A U.S. bailout watchdog has launched two new investigations into the New York Federal Reserve Bank's actions on insurer AIG's
Neil Barofsky, the special inspector general of the Treasury's $700 billion Troubled Asset Relief Program, said he would launch a probe into whether there was any misconduct relating to public disclosure of the $62.1 billion paid to retire credit default swaps with banks.
Barofsky announced the investigation in excerpts of prepared testimony to the U.S. House of Representatives Oversight and Government Reform Committee. The excerpts were obtained by Reuters.
Barofsky is among witnesses due to testify on the AIG matter before the panel on Wednesday.
Also appearing at the hearing will be U.S. Treasury Secretary Timothy Geithner, who ran the New York Fed at the time of the American International Group bailout in 2008, and Thomas Baxter, the New York Fed's general counsel.
Barofsky said he would also launch a second probe into the New York Fed's level of cooperation with a prior audit conducted by his office into the AIG payments to U.S. and foreign-owned banks.
The probes follow the disclosure of email exchanges between Fed and AIG lawyers which some U.S. lawmakers say show pressure by the New York Fed under Geithner's tenure to suppress information about the payments.
The payments for securities from a Fed rescue vehicle called Maiden Lane III have been labeled a back-door bailout for Goldman Sachs
As has been widely reported, these newly disclosed documents, among other things, relate to discussions about the public disclosure by AIG of the Maiden Lane III transactions in filings with the Securities and Exchange Commission, Barofsky said in the testimony.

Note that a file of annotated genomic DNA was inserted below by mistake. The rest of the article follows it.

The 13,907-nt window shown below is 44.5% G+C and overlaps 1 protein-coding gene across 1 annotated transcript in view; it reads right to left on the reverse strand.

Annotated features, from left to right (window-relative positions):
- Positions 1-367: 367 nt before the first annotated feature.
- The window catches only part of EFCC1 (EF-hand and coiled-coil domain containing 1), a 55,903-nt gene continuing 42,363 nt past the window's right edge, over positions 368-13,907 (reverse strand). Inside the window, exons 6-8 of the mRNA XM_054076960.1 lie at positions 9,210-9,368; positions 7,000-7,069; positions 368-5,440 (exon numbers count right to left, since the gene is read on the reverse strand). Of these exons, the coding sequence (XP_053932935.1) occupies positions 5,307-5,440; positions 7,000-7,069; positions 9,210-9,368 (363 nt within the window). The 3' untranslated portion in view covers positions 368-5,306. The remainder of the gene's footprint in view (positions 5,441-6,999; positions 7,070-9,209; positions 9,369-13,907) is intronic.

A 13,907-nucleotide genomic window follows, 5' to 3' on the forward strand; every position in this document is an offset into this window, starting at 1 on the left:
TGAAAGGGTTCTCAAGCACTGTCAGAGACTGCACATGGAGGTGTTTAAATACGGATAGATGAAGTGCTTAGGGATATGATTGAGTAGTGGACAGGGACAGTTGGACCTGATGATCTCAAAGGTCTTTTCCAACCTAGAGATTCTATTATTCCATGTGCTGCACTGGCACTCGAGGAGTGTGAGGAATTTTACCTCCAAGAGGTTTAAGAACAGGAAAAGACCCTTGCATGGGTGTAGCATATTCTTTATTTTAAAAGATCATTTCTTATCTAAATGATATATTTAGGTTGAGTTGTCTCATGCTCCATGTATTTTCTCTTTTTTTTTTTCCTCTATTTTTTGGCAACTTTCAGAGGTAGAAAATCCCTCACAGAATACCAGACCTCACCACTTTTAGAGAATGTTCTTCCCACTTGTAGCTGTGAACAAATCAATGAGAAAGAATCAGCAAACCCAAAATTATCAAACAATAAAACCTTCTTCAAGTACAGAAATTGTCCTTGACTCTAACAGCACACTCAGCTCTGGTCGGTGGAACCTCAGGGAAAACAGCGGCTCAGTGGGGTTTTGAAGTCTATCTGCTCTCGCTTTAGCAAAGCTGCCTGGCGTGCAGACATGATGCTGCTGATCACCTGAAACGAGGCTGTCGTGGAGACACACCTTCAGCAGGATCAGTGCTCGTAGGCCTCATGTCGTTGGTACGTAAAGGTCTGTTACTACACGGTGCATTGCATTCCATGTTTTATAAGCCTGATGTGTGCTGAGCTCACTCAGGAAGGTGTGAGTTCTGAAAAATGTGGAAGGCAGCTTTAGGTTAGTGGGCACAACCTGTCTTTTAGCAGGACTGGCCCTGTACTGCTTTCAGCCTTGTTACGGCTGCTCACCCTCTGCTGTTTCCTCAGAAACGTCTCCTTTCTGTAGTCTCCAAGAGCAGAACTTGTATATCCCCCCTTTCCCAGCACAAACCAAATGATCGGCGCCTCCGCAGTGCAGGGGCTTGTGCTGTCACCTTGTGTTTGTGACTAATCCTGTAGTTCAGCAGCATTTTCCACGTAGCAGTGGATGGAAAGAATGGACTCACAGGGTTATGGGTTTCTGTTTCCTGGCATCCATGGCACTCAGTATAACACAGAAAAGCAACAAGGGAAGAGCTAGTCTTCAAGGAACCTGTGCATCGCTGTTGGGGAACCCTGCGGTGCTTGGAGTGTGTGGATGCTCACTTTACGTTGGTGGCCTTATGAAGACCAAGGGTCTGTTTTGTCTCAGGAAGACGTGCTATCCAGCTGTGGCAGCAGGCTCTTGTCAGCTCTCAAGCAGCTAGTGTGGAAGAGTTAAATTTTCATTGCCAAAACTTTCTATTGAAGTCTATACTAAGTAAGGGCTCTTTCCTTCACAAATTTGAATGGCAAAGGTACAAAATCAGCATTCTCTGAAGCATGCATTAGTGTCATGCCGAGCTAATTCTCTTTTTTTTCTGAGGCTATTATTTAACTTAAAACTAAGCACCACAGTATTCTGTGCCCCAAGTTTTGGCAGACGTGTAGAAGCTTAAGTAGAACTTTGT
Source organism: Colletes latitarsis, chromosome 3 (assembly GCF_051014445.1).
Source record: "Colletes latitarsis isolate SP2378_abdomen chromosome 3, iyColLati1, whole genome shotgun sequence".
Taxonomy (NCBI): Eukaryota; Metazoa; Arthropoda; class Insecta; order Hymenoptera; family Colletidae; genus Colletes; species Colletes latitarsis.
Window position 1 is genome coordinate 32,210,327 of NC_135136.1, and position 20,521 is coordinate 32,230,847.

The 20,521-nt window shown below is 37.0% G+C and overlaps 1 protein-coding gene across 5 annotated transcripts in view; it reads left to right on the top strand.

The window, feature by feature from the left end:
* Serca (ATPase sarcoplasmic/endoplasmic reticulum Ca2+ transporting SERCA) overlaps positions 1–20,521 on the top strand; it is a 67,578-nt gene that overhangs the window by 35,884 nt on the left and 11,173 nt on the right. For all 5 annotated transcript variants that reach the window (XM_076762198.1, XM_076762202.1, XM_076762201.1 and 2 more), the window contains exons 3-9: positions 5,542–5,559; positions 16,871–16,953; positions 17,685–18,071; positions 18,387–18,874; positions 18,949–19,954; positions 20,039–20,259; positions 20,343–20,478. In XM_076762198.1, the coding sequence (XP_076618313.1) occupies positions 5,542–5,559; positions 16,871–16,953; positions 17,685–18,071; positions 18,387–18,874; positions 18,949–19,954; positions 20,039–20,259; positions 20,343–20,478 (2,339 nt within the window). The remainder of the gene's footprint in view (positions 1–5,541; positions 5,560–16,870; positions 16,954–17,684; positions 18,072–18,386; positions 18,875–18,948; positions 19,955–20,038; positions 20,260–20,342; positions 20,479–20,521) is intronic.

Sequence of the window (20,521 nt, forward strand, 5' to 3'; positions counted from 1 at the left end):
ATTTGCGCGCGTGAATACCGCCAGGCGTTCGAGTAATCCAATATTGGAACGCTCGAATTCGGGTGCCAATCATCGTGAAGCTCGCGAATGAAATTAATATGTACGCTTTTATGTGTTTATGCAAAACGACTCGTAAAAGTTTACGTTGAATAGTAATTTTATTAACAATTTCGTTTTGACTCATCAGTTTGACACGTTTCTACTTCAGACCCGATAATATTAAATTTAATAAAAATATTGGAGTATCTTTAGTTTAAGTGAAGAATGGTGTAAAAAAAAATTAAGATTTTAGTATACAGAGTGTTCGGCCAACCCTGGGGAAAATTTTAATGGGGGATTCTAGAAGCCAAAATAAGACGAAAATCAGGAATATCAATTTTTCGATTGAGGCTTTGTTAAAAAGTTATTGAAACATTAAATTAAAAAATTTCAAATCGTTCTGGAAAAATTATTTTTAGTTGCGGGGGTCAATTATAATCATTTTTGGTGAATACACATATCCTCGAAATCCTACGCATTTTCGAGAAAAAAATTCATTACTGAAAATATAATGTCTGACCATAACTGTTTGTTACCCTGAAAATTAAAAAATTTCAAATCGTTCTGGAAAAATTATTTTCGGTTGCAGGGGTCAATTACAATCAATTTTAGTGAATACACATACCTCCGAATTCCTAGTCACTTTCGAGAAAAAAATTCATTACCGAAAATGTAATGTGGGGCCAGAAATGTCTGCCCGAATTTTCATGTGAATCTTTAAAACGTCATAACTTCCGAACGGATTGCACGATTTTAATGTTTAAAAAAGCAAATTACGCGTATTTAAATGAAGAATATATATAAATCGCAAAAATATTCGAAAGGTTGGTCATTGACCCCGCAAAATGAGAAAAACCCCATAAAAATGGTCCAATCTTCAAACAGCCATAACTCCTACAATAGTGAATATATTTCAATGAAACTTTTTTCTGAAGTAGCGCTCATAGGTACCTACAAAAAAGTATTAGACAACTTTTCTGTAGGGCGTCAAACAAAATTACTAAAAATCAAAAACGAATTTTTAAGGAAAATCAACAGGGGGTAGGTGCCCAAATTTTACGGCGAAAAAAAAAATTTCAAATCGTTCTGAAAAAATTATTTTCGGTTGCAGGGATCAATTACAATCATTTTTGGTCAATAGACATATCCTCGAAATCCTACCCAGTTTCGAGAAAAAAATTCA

In light of these documents, we have initiated an investigation in to whether there was any misconduct relating to the disclosure or lack thereof concerning the Maiden Lane III transactions, he wrote.
AIG TO STAY SPOTLIGHT
The New York Fed has argued that it did not attempt to mislead the public about the AIG payments. But the bank did support AIG's request to the SEC to keep secret some details about the individual transactions to acquire underlying assets to retire the derivatives and preserve their value for U.S. taxpayers.
The new probes are likely to keep attention focused on the AIG payments controversy, which has dogged Geithner for nearly his whole first year in charge of the Treasury. The New York Fed and the Treasury say he was never involved in decisions about AIG disclosures, and was recused from dealings with specific companies on November 24, 2008, when he was nominated for the Treasury job.
If anyone at the Fed thought that this investigation will stop after Wednesday's hearing, they are completely mistaken, said U.S. Rep. Darrell Issa, the top Republican on the House Oversight and Government Reform Committee.
There has been a widespread effort by officials at the NY Fed to thwart transparency and we will continue to pursue this investigation for as long as it takes to get the truth, Issa added.
(Reporting by David Lawder; Editing by Neil Fullick)